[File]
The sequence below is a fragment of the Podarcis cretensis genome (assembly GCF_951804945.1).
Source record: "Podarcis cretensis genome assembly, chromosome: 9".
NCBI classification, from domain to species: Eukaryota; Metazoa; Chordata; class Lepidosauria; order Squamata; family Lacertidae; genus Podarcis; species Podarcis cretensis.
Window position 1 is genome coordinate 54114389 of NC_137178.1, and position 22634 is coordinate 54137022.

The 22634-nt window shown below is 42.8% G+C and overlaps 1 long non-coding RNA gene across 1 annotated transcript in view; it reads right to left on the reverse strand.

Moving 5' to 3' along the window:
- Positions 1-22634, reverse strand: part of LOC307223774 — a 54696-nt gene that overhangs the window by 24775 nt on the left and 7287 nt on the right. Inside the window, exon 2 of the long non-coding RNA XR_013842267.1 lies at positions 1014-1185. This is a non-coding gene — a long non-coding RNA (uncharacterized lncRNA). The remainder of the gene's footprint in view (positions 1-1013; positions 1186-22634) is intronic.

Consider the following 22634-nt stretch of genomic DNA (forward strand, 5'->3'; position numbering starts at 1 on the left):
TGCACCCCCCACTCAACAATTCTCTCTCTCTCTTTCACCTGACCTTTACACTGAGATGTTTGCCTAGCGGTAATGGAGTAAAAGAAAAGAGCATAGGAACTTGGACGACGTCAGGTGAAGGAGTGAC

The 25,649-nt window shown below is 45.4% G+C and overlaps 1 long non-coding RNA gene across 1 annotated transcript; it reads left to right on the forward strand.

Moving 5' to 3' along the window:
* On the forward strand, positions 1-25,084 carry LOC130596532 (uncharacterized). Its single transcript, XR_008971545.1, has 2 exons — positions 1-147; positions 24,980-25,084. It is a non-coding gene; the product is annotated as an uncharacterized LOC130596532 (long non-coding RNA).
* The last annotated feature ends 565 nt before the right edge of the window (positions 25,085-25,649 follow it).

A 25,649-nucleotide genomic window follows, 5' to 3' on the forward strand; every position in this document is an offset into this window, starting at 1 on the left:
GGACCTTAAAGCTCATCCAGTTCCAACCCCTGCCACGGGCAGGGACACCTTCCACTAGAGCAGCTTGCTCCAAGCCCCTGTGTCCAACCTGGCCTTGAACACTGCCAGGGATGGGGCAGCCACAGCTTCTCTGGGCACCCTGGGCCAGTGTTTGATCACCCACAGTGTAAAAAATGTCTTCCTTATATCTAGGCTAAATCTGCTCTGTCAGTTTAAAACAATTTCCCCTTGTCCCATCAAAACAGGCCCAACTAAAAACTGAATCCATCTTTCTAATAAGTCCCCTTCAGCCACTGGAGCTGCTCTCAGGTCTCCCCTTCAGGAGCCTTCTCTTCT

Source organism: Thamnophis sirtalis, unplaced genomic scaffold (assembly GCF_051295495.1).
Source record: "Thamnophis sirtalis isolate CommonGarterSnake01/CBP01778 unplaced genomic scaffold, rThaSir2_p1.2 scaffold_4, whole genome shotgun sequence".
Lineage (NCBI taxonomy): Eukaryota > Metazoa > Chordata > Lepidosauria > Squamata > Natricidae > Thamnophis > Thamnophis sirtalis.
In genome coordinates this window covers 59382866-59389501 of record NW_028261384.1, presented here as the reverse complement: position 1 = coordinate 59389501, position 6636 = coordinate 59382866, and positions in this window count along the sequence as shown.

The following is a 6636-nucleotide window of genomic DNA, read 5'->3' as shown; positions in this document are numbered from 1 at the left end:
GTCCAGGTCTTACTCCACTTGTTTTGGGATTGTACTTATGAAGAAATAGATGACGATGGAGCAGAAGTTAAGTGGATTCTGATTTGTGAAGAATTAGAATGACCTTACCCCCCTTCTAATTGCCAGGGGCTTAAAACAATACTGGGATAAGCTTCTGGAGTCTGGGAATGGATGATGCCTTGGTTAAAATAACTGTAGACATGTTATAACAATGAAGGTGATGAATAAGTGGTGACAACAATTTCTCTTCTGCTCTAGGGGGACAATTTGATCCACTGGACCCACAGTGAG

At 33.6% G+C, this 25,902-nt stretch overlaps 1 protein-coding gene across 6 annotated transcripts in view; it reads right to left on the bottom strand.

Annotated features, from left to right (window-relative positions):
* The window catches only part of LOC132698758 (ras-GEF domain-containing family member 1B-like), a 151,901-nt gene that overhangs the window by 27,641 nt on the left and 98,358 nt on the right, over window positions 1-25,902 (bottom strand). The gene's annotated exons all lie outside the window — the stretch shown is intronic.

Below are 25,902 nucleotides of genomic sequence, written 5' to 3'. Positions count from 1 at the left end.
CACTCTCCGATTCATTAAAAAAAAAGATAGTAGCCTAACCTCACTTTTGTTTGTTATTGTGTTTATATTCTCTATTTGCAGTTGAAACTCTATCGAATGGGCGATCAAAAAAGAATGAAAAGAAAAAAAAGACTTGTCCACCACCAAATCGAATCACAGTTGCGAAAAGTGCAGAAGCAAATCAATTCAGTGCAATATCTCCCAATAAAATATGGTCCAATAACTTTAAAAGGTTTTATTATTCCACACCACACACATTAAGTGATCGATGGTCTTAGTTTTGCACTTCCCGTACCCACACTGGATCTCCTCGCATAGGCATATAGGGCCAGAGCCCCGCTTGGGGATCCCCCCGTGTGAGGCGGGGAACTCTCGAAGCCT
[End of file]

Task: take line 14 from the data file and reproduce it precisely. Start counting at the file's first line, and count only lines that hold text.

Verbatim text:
A 25,649-nucleotide genomic window follows, 5' to 3' on the forward strand; every position in this document is an offset into this window, starting at 1 on the left: